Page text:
Do not make compromises when hiring under pressure

Satish Ramakrishnan



As I'm the Director of Engineering at Polaris Wireless, I was building a new mobile engineering team. We were under pressure to start developing, as we had a deadline of just a few months to deliver the first version of our product. To build the team I had to hire a new team of five iOS and five Android engineers. Others thought that I should be able to hire candidates in three weeks, however, as a small company, we don't always get the best pool of candidates to hire from. Because of this I was interviewing people but wasn't really finding many quality candidates.

Management was putting a lot of pressure on me to hire, but I decided that I wasn't going to bow to that pressure, so I needed to find a way to mitigate it.

Actions taken

I wanted to stick with my standards for hiring, as I wanted to avoid hiring someone and then having to let them go due to them not producing work at the level we required. My first step was to hire some contractors. I wasn't willing to initially hire the people I hired as contractors as full-time employees, as I wanted to be sure that they would work out. This allowed me to avoid having to fire anybody later on. However, even after hiring the contractors, the pressure to quickly hire more people continued to mount.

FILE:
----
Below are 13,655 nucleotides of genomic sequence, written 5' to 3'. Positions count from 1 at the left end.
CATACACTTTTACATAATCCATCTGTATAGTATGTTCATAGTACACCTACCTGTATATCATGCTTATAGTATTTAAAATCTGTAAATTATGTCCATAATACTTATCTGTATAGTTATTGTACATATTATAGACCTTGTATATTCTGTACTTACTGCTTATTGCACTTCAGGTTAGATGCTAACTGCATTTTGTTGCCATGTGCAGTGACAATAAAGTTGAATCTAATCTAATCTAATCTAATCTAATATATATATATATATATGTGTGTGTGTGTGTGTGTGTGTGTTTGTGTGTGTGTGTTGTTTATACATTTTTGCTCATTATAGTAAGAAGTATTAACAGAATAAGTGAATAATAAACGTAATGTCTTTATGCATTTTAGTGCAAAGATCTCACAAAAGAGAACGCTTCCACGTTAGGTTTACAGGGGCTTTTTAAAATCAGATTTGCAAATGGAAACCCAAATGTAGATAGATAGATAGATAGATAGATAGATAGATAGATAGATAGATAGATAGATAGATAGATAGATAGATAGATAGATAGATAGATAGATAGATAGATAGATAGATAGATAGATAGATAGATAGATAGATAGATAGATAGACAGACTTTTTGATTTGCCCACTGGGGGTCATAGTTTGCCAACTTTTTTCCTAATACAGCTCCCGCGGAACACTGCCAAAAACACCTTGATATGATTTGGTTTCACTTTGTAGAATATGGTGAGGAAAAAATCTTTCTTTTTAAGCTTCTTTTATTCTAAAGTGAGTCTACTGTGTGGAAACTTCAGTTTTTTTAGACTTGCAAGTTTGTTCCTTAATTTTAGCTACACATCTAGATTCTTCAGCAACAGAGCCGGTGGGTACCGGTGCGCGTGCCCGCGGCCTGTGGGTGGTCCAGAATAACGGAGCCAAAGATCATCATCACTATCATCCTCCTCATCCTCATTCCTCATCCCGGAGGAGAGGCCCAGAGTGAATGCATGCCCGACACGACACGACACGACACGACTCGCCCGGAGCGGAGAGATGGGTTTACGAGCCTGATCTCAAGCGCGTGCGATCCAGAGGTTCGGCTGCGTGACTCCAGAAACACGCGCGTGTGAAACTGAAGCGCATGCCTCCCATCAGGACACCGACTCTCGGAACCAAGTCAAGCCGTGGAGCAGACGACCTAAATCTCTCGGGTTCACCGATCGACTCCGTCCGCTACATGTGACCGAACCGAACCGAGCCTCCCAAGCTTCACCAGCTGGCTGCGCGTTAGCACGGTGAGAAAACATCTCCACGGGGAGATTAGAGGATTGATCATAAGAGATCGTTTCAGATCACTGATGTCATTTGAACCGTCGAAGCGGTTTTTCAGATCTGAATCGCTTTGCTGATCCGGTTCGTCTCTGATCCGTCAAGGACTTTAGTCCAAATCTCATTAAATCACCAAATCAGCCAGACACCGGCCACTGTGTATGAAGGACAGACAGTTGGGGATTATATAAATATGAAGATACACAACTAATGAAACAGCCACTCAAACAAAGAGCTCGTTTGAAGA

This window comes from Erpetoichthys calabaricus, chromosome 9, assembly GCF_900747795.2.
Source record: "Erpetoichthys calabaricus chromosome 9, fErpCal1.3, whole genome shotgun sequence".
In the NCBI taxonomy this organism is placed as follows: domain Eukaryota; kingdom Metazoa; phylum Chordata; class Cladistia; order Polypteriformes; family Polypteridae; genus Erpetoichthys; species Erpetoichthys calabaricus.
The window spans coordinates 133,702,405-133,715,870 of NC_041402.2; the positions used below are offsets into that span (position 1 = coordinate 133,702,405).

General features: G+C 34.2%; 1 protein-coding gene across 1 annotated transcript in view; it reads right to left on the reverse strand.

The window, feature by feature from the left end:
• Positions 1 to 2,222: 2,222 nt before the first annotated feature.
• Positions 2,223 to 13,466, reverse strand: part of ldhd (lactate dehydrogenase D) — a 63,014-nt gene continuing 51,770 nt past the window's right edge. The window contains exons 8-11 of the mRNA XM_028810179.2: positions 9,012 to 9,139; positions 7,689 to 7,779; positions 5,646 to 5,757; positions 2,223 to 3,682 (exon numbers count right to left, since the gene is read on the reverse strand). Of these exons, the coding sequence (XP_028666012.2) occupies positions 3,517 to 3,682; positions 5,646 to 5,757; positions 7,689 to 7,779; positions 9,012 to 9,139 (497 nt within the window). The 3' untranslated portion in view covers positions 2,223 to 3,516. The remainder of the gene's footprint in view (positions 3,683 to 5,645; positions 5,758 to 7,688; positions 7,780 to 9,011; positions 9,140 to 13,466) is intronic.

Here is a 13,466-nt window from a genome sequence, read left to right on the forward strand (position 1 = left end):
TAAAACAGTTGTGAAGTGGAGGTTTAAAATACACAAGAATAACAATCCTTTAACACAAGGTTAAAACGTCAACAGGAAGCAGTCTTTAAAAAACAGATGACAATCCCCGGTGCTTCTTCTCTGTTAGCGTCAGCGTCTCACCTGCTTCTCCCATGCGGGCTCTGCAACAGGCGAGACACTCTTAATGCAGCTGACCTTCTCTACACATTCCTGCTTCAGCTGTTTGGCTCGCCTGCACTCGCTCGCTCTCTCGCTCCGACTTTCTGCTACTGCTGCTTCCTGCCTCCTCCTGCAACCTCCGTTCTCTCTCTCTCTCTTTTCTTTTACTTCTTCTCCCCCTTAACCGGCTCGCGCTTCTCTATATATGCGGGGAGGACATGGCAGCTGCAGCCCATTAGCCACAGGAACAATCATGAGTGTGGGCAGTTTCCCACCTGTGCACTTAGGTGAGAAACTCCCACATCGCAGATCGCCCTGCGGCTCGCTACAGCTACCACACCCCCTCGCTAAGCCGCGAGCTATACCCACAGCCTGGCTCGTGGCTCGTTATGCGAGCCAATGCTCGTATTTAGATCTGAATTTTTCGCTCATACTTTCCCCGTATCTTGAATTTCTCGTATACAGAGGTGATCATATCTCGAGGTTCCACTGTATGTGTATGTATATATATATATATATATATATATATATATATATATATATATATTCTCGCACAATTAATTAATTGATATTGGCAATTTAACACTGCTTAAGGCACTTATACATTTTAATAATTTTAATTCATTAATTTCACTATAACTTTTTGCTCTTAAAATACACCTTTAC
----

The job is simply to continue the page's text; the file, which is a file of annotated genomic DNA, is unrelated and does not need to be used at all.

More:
I resisted the pressure, but reassured my stakeholders and management team that the date of delivery of the product would not be affected by me taking my time with the hiring process. I also reassured them that by hiring the contractors I had been able to start the required work, and although it was moving slowly, that when I hired more people we would be able to catch up.

It took a while to get people on board, but when I found the right people I immediately hired them. Because the hires I chose were high performers, they often received multiple job offers from different companies. However, everyone I offered a job to came on board, due to how open I was with them, and how I described the work they would be doing.

Lessons learned

Don't hire in a hurry, and make sure you're hiring people for the right reasons. Ensure that you keep your standards high. In the end, by sticking to my guns, I was able to hire a great team. Someone may be a great developer, but may not fit a team's culture, so be willing to interview multiple people.

Some of the contractors that I had started out with did not end up working out, so it was right not to hire them as full-time employees straight away. However, I was also able to offer the better contractors full-time work, and some of the accepted this. By hiring contractors when starting a team, you have more ability to keep on talented staff, and can more easily let go of the less talented ones.

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